And now Patrick McSweeney and DataEngine.

My friend Dave generated 1TB data in every data run and the uni wouldnt host that. We found a way to get that data down to 10 GB for visualisation. It was back ups on a home machine. It’s not a good preservation strategy. You should educate and inform people and build solutions that work for them!

See: State of the Onion. A problem you see all the time… most science is long tail, and support is very poor in that long tail. You have MATLAB and Excel and that’s about it. Dave had all this stuff, he had trouble managing his data and graphs. So the idea is to import data straight from Dave’s kit to the repository. For Dave the files were CSV. And many tools will export to it, its super basic unit of data sharing – not exciting but it’s simple and scientists understand it.

So, at ingest you give your data provenance and you share your URIs, and you can share the tools you use. And then you have tools for merging and manipulation. the file is pushed into storage form where you can run SQL processing. I implemented this in an EPrints repository – with 6 visualisation but you could add any number. You can go from source data, replay experiment, and get to visualisations. Although rerunning experiments might be boring you can also reuse the workflow with new similar data. You can create a visualisation of that new data and compare it with your original visualisation and know that the process has been entirely the same.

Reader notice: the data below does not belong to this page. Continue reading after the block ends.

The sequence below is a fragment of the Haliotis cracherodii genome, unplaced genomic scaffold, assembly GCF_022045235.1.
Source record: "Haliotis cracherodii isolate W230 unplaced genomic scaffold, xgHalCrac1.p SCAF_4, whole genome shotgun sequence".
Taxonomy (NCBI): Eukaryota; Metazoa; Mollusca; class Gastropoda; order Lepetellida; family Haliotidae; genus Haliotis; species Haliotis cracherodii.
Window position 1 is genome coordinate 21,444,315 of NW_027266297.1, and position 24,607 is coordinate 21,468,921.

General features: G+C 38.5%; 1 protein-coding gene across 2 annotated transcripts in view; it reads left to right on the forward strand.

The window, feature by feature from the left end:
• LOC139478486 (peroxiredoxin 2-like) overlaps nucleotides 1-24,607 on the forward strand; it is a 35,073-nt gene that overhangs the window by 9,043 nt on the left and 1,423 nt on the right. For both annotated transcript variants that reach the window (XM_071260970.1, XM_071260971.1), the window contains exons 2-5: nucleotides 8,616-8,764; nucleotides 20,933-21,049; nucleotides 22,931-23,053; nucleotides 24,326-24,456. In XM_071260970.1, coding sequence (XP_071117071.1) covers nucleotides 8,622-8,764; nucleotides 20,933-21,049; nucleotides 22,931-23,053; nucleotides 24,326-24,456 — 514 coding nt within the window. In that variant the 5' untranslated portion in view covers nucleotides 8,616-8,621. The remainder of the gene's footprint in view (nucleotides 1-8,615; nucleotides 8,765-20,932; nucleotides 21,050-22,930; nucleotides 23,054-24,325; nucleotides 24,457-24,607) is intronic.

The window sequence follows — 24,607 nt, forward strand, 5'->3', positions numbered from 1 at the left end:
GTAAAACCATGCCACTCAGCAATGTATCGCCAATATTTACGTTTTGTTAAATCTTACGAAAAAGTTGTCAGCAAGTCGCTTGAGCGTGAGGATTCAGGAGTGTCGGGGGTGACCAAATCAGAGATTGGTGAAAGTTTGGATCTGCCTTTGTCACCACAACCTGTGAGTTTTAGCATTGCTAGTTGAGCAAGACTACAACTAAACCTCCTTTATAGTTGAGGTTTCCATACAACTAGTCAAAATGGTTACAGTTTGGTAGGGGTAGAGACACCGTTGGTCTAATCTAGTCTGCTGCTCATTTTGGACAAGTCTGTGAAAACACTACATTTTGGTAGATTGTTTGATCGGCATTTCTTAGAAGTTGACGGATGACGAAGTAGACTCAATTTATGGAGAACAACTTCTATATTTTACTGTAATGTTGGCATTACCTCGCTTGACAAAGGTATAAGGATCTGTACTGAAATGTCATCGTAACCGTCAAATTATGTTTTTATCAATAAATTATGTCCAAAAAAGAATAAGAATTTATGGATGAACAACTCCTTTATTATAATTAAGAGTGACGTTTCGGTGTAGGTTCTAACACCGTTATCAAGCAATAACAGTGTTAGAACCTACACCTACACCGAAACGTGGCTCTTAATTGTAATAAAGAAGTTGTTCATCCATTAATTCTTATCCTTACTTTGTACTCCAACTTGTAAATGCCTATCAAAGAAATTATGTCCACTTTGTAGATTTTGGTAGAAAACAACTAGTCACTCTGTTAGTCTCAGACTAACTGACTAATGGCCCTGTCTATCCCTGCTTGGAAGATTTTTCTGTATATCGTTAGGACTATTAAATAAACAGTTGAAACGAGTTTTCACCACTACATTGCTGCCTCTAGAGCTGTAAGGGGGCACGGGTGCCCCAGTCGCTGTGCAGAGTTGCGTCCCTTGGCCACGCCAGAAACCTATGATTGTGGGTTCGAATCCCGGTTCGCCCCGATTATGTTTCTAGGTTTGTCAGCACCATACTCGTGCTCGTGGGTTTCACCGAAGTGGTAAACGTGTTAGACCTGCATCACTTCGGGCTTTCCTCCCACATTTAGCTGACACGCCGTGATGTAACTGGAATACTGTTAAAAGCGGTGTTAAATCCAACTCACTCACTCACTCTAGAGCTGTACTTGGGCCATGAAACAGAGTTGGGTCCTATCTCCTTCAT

It’s been a hectic two days. It’s a picture (of two bikers on a mountain) but it’s also a metaphor. There are mountains to climb. This idea is a transitional idea. There are semantic solutions, there are LHC type ideas that will appear eventually but there are scientists at the long tail that want support now!